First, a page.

This weekend’s celebrations again will prove that Americans can turn any summer holiday into an excuse for grilling out. That’s not exactly a bad thing, either, especially in Kansas City.
But where Memorial Day and July Fourth maintain at least the trappings of their original intent, too many people forget why they have Labor Day off.
The first Labor Day celebration took place in New York City on Sept. 5, 1882. Historians disagree about who actually came up with the idea, but it arose from local labor unions of the time.
The idea of honoring workers and the organizations that support them quickly spread. In 1887, Oregon became the first state to create a state holiday. Four states followed suit that year, and 23 more, including Kansas, by 1894.
Sensing a trend, Congress that year declared a national holiday, stating, “Nothing is more important to the public weal than that the nobility of labor be maintained. So long as the laboring man can feel that he holds an honorable as well as a useful place in the body politic, so long will he be a loyal and faithful citizen.”
They even gave Americans an excuse for Labor Day barbecues: “The use of national holidays is to emphasize some great event or principle in the minds of the people by giving them a day of rest and recreation, a day of enjoyment, in commemoration of it.”
Yet these days many statistics show it is hard to find much nobility in work — or more specifically, fair wages — for too many Americans.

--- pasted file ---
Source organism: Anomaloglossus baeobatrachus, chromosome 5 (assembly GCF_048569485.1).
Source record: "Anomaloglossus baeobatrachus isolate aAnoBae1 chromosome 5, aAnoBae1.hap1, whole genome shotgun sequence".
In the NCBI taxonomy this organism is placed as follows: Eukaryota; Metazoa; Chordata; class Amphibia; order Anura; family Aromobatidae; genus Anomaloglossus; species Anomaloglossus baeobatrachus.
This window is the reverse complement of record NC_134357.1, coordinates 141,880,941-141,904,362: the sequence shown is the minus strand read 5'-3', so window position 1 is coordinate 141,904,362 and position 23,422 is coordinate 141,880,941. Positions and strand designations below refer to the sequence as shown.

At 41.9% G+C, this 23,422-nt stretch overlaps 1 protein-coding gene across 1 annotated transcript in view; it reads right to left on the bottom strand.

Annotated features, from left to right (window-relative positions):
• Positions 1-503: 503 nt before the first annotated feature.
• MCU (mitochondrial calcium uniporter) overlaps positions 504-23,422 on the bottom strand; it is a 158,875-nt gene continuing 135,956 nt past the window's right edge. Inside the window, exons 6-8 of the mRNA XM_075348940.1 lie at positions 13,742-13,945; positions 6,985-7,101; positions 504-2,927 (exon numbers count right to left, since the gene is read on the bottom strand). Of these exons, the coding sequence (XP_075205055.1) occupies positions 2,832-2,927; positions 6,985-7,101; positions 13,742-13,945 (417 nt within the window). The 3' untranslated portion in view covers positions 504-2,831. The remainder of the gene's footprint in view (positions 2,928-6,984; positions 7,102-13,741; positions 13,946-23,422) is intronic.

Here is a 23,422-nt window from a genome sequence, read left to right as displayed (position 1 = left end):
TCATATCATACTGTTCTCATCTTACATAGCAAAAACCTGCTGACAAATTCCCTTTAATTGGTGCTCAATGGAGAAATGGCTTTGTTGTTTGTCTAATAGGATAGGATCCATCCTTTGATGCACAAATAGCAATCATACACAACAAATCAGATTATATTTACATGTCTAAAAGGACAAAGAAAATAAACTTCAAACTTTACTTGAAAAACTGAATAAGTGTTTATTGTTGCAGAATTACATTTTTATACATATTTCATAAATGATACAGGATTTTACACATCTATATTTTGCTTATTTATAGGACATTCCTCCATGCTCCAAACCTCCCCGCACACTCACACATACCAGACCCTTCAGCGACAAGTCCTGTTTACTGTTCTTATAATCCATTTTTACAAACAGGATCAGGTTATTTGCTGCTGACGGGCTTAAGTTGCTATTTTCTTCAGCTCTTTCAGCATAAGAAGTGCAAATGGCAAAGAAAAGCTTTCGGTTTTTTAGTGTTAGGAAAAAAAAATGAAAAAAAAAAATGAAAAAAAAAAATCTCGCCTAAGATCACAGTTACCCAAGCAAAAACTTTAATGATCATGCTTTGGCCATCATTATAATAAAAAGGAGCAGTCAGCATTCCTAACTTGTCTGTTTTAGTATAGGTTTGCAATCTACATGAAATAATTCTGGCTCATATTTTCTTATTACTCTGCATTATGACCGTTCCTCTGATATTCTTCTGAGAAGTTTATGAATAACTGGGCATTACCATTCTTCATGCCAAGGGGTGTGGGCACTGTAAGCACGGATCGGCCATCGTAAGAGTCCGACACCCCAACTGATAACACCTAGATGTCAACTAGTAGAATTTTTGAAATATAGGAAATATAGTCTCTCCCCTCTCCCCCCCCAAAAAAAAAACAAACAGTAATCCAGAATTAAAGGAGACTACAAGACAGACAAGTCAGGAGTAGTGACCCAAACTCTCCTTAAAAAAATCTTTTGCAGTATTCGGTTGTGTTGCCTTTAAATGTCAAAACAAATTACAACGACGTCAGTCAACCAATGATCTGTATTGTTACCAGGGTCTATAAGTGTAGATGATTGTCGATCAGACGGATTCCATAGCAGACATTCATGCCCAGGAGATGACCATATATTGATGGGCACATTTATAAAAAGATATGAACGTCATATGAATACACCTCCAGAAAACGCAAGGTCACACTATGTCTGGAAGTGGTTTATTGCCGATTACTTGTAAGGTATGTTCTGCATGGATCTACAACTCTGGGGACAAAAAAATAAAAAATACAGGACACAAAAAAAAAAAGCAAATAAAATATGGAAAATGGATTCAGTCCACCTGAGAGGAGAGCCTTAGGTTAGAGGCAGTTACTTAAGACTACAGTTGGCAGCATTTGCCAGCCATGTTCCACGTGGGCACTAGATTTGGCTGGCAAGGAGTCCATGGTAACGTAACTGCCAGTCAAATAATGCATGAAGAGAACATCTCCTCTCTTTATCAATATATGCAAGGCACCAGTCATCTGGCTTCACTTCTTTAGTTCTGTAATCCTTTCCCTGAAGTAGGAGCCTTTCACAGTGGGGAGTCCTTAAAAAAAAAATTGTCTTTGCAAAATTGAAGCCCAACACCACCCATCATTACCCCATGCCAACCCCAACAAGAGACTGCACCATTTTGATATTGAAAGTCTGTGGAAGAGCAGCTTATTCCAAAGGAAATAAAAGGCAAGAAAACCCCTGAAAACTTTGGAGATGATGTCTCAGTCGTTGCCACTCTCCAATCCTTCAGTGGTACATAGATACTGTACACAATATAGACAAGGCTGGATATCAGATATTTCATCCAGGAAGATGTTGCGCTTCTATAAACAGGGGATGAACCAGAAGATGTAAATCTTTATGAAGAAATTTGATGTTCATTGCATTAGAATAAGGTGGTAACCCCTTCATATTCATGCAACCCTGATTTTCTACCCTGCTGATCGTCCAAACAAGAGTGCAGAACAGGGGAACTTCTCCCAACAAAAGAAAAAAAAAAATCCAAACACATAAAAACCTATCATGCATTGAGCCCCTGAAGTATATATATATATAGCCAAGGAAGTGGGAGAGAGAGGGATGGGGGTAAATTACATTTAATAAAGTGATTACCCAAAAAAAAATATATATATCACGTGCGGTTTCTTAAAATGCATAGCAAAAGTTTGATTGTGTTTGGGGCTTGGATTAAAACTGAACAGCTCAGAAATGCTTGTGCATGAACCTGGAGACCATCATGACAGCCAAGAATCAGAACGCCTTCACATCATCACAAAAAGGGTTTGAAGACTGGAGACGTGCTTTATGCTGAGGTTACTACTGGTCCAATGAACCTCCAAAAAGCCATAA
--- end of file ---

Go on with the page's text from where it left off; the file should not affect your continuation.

The national economy has largely recovered since the Great Recession, but the recovery has not reached all workers equally. Instead, income inequality continues to stretch the gap between the haves and the have-nots, though Kansas City is doing better than most.
The national minimum wage was set in 2009 at $7.25 per hour and hasn’t increased despite inflation. A full-time worker earning that much would remain in poverty. Some states are moving toward $15 per hour, but there’s been little movement nationally. Kansas uses the national rate, and Missouri goes with only a modestly higher $7.65.
America’s shameful gender gap on wages persists, too. Even when other factors are taken into account, women too often earn less money compared with men in the same job. Racial gaps are even more pronounced.
Meanwhile, labor unions, the originators of the holiday, have fallen on hard times. Conservative lawmakers in many states pursue laws to limit union influence. In Missouri this year, Gov. Jay Nixon vetoed an odious “paycheck protection bill.” The House easily voted to override, but the Senate fell just one vote short.
Union membership nationwide has declined tremendously despite facts showing that unions by and large do a good job securing benefits for their members.
In 2015, only 11 percent of workers were union members compared with 20 percent 30 years ago. The ones in unions earned more — $980 per week last year compared with $776 for non-members. They also are more likely to have paid holidays, retirement accounts, vision and dental care, and other benefits.
On Memorial Day, Americans remember members of the military who gave their lives. On July Fourth, they celebrate the birth of the country.
Today, before you crack open a beer and throw some ribs or hot dogs over the coals, pause for a moment to remember the people who work for America and think about how America can work better for more of them.